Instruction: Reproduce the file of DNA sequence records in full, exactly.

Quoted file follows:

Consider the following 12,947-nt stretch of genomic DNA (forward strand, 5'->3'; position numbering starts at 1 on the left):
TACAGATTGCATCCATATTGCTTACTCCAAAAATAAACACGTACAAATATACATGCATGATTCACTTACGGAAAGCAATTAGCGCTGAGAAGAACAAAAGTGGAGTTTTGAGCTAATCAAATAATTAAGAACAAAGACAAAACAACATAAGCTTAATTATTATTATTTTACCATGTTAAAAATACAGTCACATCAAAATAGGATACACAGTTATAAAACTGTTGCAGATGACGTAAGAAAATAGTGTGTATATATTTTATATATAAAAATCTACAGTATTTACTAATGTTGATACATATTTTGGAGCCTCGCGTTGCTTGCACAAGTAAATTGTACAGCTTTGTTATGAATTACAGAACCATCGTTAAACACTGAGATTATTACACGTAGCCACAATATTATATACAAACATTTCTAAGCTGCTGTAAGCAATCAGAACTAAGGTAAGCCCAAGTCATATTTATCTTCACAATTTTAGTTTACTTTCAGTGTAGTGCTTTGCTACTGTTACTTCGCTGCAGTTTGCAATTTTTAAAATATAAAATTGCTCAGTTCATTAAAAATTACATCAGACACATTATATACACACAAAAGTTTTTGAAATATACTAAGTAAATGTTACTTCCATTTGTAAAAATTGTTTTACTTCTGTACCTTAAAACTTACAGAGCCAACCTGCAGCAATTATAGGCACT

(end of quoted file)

Consider the following 12,947-nt stretch of genomic DNA (forward strand, 5'->3'; position numbering starts at 1 on the left):
TACAGATTGCATCCATATTGCTTACTCCAAAAATAAACACGTACAAATATACATGCATGATTCACTTACGGAAAGCAATTAGCGCTGAGAAGAACAAAAGTGGAGTTTTGAGCTAATCAAATAATTAAGAACAAAGACAAAACAACATAAGCTTAATTATTATTATTTTACCATGTTAAAAATACAGTCACATCAAAATAGGATACACAGTTATAAAACTGTTGCAGATGACGTAAGAAAATAGTGTGTATATATTTTATATATAAAAATCTACAGTATTTACTAATGTTGATACATATTTTGGAGCCTCGCGTTGCTTGCACAAGTAAATTGTACAGCTTTGTTATGAATTACAGAACCATCGTTAAACACTGAGATTATTACACGTAGCCACAATATTATATACAAACATTTCTAAGCTGCTGTAAGCAATCAGAACTAAGGTAAGCCCAAGTCATATTTATCTTCACAATTTTAGTTTACTTTCAGTGTAGTGCTTTGCTACTGTTACTTCGCTGCAGTTTGCAATTTTTAAAATATAAAATTGCTCAGTTCATTAAAAATTACATCAGACACATTATATACACACAAAAGTTTTTGAAATATACTAAGTAAATGTTACTTCCATTTGTAAAAATTGTTTTACTTCTGTACCTTAAAACTTACAGAGCCAACCTGCAGCAATTATAGGCACT